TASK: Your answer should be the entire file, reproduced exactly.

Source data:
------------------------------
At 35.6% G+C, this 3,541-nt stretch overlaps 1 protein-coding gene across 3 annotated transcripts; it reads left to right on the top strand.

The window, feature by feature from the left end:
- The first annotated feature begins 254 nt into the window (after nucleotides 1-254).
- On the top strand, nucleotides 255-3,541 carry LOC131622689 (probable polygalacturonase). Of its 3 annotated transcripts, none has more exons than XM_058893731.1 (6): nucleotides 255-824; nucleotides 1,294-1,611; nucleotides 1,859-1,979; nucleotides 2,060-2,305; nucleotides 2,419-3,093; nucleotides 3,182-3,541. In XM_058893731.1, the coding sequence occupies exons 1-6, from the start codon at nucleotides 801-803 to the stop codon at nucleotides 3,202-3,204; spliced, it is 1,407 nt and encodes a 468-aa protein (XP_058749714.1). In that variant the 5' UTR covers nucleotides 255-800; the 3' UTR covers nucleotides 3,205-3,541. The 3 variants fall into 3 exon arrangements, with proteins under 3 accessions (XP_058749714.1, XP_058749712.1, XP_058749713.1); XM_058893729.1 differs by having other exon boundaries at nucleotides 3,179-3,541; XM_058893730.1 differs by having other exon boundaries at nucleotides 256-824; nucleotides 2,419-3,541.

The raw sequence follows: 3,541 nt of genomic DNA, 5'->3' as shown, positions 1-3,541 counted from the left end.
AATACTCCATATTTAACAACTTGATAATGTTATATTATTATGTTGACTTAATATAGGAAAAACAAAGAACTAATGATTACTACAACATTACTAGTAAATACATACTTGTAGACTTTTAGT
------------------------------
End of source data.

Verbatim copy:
At 35.6% G+C, this 3,541-nt stretch overlaps 1 protein-coding gene across 3 annotated transcripts; it reads left to right on the top strand.

The window, feature by feature from the left end:
- The first annotated feature begins 254 nt into the window (after nucleotides 1-254).
- On the top strand, nucleotides 255-3,541 carry LOC131622689 (probable polygalacturonase). Of its 3 annotated transcripts, none has more exons than XM_058893731.1 (6): nucleotides 255-824; nucleotides 1,294-1,611; nucleotides 1,859-1,979; nucleotides 2,060-2,305; nucleotides 2,419-3,093; nucleotides 3,182-3,541. In XM_058893731.1, the coding sequence occupies exons 1-6, from the start codon at nucleotides 801-803 to the stop codon at nucleotides 3,202-3,204; spliced, it is 1,407 nt and encodes a 468-aa protein (XP_058749714.1). In that variant the 5' UTR covers nucleotides 255-800; the 3' UTR covers nucleotides 3,205-3,541. The 3 variants fall into 3 exon arrangements, with proteins under 3 accessions (XP_058749714.1, XP_058749712.1, XP_058749713.1); XM_058893729.1 differs by having other exon boundaries at nucleotides 3,179-3,541; XM_058893730.1 differs by having other exon boundaries at nucleotides 256-824; nucleotides 2,419-3,541.

The raw sequence follows: 3,541 nt of genomic DNA, 5'->3' as shown, positions 1-3,541 counted from the left end.
AATACTCCATATTTAACAACTTGATAATGTTATATTATTATGTTGACTTAATATAGGAAAAACAAAGAACTAATGATTACTACAACATTACTAGTAAATACATACTTGTAGACTTTTAGT